“I can tell you that I myself was having a hard time reaching when I had a question about my login information,” said Sannikov. “I spent over half an hour on the phone, and I was not able to reach anyone. I think that it’s a perfect storm with a lot of changes and a lot of people calling in, and some confusion, and the criminals know what they’re doing. Certainly, anytime there is any kind of confusion, they try to take advantage of it.”

To better protect tax pros and taxpayers, the IRS toll-free telephone assistors are now asking for additional identity-proofing information from tax practitioners. In cases where tax practitioners are reluctant to provide additional identity-proofing information, for example if the client is present in the practitioner’s office at the time they are filing the return, the IRS said the tax practitioner should either ask the client to step outside or put them on the phone to make an oral authorization to the IRS assistor.

Cybercriminals are also filing amended tax returns, taking advantage of the additional personal information that is being collected and assembled on the Dark Web.

“We’ve seen individuals talking about years in the past, so we’ve had people in 2018 looking for or talking about tax returns or tax prep software from 2016,” said Sannikov. “What that leads us to believe is that they’re actually going in and filing amended tax returns, going back a number of years. Now, you have individuals who are opening up bank accounts under the real names, because they have to match up with the tax returns. But they are getting fake documents and opening bank accounts in the names. That’s something we see discussed on these forums, where individuals will say, ‘We have access to certain information. We need people who can open up accounts to receive these refunds or to receive these transfers.’ And we think in some instances they’re also talking about actual physical checks. Individuals will get fake identification in the name of the individual that’s provided by the people who are actually committing the fraud. Then they will go in and open up the accounts. Frequently the way they settle up among themselves is by getting a certain percentage, so each party gets a certain percentage of a successful refund.”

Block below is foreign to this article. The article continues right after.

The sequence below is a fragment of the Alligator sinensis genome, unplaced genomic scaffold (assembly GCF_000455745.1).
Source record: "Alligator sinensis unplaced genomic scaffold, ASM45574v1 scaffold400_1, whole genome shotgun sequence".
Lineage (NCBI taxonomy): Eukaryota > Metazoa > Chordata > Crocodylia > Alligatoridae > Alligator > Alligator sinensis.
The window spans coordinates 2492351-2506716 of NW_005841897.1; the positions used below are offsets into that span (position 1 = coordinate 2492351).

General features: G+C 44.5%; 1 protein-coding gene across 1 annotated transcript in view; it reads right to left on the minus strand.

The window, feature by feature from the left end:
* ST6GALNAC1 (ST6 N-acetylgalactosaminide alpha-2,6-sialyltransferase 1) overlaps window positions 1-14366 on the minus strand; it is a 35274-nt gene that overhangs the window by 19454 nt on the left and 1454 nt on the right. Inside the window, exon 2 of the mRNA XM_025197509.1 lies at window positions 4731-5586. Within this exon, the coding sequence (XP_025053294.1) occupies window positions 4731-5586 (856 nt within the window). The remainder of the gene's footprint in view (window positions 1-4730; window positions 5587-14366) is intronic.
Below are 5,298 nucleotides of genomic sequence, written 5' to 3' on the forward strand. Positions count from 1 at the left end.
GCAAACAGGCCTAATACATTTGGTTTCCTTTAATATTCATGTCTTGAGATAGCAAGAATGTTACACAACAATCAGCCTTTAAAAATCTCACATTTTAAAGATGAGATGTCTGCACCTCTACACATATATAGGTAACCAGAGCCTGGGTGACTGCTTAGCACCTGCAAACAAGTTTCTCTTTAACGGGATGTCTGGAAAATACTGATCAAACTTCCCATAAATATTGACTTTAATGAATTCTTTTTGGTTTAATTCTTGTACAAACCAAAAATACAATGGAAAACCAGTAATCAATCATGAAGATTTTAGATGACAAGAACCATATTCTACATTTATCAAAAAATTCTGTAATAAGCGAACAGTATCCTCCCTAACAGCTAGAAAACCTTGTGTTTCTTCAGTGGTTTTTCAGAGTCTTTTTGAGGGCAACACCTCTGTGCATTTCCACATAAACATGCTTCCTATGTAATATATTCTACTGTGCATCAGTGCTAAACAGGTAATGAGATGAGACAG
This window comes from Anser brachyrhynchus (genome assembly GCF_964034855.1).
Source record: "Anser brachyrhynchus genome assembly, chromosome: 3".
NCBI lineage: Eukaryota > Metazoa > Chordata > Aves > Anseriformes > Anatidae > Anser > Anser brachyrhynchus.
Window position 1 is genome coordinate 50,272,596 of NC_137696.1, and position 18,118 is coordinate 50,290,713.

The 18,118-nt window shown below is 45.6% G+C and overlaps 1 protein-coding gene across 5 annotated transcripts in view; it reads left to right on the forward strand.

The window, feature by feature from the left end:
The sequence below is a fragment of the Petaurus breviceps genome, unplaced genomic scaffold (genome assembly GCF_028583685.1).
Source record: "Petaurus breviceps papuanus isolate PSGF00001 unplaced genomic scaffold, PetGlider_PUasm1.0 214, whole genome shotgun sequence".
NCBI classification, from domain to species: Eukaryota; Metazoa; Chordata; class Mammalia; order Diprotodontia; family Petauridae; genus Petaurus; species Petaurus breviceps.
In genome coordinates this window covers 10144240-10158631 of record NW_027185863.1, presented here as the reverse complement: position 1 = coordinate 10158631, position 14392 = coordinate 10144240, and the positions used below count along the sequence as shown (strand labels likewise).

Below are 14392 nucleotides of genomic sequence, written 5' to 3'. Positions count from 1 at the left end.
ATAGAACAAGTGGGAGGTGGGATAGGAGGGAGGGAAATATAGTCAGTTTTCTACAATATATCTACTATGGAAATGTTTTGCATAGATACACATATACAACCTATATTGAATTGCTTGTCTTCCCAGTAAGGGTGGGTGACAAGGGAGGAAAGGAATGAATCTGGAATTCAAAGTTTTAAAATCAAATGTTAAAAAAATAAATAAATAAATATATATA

This seems to be an increasing trend, as opposed to past tax seasons when cybercriminals were usually just filing returns for the previous year.

“That’s something we have seen more of this year, looking back at former years,” said Sannikov. “People are talking about things that have passed. Usually they’re talking about ‘Hey, we’re gearing up for the 2017 or 2018 season. We need people who can do this now.’ But what we’ve seen recently is people talking about past years, which is a somewhat different situation.”

They are also turning to services on the dark web that will help them assemble enough information to get past the IRS’s identity verification filters.

“We have a situation where there’s been so much personal information out there because of a lot of different breaches,” said Sannikov. “People have a tendency to think, ‘Well, this happened a certain time ago, and the data is no longer valuable.’ But what we actually have is individuals who will collect this data and will then continue holding it and will then put together these profiles of individuals as more data comes in. We have, for example, services. Sometimes people get access to personally identifiable information and they really don’t know what to do with it. Some of these criminals are looking for credit cards, and they come across this. Sometimes they will just dump it for free on some of these forums because they personally don’t know how to process it. There will be people who collect this information, and they’ll store it. Then as new information comes in from subsequent breaches, they will attempt to match up the various types of information in order to create a profile. They can go in and see everything about an individual.”

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Tax fraud Cyber attacks Cyber security Malware Identity verification Identity theft protection Identity theft IRS